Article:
According to the National Federation of Independent Business (NFIB), last month, small business saw a very slight growth in the number of jobs. Experts feel the holiday season and the looming fiscal cliff issue was to blame.
According to William C. Dunkelberg, chief economist for the NFIB, “Job creation in December was essentially zero, although it improved infinitesimally from the November report — but it’s nothing to write home about and certainly not a sign that robust growth is on the horizon.”
The NFIB’s monthly economic survey will be released on Tuesday January 8th and was conducted in December. It reflects the responses of 648 sampled organization members.
The report shows the number by which jobs grew is very small. The average change in employment increase to 0.03, up from -0.04. 76 percent of owners made no change in employment. 41 percent of the owners hired or tried to hire in the last three months and 33 percent (80 percent of those attempting to hire) reported few or no qualified applicants for open positions.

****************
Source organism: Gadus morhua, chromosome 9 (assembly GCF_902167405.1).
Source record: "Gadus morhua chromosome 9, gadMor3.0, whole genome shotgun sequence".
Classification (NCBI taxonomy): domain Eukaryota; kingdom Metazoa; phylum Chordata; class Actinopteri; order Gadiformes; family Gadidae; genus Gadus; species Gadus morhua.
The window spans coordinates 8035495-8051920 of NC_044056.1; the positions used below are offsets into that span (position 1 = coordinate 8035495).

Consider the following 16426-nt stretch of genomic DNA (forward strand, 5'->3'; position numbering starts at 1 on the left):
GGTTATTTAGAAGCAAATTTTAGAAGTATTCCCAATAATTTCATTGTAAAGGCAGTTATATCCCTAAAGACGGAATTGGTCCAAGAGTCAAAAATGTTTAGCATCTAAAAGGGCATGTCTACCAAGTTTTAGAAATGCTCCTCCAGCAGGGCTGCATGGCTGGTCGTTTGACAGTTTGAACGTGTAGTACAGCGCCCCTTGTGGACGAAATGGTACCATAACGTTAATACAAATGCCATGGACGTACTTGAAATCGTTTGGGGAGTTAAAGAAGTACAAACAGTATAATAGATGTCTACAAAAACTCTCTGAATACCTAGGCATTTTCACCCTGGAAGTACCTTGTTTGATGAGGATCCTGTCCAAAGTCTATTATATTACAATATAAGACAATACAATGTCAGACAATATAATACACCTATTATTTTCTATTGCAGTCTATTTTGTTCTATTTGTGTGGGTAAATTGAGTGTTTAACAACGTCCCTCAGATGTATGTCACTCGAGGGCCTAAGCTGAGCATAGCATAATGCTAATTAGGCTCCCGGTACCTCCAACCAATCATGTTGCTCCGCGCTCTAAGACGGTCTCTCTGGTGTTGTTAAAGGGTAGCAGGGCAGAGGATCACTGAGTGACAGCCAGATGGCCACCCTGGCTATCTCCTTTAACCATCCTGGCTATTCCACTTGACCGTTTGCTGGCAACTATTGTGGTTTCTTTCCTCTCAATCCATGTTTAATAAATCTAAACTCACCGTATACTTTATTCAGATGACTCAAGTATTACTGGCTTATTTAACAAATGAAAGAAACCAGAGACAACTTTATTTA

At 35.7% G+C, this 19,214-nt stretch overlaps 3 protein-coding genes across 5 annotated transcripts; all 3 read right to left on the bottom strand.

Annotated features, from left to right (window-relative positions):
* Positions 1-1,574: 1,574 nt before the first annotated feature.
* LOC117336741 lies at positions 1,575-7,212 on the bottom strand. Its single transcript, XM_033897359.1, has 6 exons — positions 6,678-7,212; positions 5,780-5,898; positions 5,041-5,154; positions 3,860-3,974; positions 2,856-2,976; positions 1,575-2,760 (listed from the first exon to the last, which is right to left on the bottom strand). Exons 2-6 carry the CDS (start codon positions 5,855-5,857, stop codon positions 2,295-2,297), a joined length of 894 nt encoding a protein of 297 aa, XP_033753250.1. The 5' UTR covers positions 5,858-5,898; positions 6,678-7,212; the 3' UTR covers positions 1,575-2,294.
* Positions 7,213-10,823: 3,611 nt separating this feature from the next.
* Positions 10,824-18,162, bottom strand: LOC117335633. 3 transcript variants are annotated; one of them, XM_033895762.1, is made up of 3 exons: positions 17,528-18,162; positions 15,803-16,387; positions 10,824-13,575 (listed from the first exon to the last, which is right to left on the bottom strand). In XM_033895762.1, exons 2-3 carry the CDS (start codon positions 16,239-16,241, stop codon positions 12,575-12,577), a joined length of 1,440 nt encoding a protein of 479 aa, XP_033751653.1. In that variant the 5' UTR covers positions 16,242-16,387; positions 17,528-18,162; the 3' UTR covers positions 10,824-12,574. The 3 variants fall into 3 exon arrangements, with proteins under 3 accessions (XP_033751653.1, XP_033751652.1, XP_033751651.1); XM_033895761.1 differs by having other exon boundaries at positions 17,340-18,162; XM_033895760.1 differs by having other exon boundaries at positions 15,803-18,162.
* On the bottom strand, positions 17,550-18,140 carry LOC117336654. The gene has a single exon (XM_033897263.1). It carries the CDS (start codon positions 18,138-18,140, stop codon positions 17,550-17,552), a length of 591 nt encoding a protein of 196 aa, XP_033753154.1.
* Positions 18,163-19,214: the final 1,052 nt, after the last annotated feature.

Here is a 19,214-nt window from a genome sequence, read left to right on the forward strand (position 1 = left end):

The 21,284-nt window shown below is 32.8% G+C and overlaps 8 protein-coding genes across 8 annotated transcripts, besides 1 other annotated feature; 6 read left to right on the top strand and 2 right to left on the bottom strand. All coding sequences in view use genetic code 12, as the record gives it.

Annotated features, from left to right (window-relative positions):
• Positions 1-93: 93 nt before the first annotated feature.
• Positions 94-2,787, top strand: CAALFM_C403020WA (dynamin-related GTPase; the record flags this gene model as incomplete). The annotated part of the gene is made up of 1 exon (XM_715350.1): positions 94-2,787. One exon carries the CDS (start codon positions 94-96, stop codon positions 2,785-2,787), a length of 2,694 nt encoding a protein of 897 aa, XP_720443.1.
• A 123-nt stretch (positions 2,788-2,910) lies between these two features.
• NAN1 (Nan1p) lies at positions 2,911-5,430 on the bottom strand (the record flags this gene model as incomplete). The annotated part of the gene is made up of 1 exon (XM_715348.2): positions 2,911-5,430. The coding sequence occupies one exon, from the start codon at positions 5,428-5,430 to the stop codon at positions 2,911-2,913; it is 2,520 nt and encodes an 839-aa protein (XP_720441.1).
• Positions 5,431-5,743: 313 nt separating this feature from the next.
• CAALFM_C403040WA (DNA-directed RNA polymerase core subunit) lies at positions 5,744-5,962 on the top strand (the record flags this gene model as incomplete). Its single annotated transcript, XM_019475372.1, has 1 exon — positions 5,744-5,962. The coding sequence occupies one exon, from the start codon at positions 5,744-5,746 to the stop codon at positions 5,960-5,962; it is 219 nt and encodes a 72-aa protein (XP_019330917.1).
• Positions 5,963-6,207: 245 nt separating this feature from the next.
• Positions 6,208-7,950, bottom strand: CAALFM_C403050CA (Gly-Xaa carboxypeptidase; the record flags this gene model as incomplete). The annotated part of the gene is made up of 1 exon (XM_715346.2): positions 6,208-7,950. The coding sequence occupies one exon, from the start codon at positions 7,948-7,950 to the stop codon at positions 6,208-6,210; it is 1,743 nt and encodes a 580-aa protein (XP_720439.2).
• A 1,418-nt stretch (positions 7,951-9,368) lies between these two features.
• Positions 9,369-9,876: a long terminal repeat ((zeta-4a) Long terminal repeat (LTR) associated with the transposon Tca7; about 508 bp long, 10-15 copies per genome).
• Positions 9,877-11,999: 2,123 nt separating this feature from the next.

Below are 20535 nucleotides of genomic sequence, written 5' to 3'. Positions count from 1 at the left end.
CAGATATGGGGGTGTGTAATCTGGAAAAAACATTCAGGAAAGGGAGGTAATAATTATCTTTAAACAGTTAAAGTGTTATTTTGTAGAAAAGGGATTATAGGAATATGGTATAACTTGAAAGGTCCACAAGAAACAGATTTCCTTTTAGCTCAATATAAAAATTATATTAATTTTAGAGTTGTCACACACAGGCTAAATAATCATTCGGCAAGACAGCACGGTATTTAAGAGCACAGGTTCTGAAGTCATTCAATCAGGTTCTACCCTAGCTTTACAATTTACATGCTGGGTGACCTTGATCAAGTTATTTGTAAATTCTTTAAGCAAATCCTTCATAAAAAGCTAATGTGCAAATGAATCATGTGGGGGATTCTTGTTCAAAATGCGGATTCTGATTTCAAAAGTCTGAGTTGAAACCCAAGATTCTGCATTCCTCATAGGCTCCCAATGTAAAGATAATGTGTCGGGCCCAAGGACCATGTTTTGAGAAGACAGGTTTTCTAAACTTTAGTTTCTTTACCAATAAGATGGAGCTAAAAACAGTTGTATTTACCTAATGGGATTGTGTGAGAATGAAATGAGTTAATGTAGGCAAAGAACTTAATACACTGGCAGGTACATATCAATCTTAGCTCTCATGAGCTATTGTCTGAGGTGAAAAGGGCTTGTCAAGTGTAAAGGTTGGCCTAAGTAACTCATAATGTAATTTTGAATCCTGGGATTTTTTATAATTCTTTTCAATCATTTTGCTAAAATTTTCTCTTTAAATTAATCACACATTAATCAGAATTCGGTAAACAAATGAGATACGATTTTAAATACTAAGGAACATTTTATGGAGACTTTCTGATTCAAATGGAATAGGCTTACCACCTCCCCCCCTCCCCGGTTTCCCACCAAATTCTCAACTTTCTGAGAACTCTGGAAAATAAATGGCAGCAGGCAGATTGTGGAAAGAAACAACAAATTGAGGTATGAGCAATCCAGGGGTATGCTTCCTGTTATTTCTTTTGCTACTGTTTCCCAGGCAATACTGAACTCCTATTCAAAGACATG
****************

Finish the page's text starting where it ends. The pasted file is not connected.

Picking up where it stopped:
“The plunge in job creation plans and the decline in job openings likely reflect the pervasive frustration with Washington policy and the resulting economic uncertainty that peaked in December as Congress took us right to the edge of ‘the cliff,'” Dunkelberg adds. “The cliff deal did bring some certainty about tax rates and extenders for another year, but the health care act and EPA regulations are now pouring out, providing little comfort about the course of future costs.”
“If the unemployment rate falls, it is likely to be due more to demographics than new job creation which will not be strong, since holiday consumer spending failed to deliver the surge many had hoped for. We may have some certainty, but there is little reason to be hopeful.”